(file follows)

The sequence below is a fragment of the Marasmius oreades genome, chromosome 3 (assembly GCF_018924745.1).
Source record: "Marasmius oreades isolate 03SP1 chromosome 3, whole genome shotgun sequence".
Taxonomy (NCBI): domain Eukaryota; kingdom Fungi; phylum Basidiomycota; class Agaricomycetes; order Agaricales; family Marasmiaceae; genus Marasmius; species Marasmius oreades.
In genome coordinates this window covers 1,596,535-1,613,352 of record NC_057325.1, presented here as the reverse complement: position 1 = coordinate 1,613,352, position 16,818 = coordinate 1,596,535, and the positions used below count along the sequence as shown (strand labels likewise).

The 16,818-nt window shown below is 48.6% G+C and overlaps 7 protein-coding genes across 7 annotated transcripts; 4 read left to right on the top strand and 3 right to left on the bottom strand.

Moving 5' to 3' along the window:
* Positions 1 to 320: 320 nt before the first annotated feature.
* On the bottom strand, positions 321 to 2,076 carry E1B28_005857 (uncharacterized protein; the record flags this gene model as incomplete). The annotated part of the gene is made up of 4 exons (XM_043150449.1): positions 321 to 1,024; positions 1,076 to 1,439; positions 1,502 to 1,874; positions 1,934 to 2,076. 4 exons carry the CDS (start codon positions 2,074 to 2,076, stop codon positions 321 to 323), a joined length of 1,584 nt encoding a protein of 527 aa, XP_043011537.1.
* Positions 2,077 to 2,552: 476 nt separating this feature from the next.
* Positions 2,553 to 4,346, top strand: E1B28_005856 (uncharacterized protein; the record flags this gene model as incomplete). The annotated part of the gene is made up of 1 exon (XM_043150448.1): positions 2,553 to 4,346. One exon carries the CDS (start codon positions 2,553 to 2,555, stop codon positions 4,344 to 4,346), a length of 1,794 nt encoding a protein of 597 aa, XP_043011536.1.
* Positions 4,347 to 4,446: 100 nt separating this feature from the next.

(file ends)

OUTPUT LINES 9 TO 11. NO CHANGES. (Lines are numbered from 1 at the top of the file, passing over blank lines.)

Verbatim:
* Positions 2,077 to 2,552: 476 nt separating this feature from the next.
* Positions 2,553 to 4,346, top strand: E1B28_005856 (uncharacterized protein; the record flags this gene model as incomplete). The annotated part of the gene is made up of 1 exon (XM_043150448.1): positions 2,553 to 4,346. One exon carries the CDS (start codon positions 2,553 to 2,555, stop codon positions 4,344 to 4,346), a length of 1,794 nt encoding a protein of 597 aa, XP_043011536.1.
* Positions 4,347 to 4,446: 100 nt separating this feature from the next.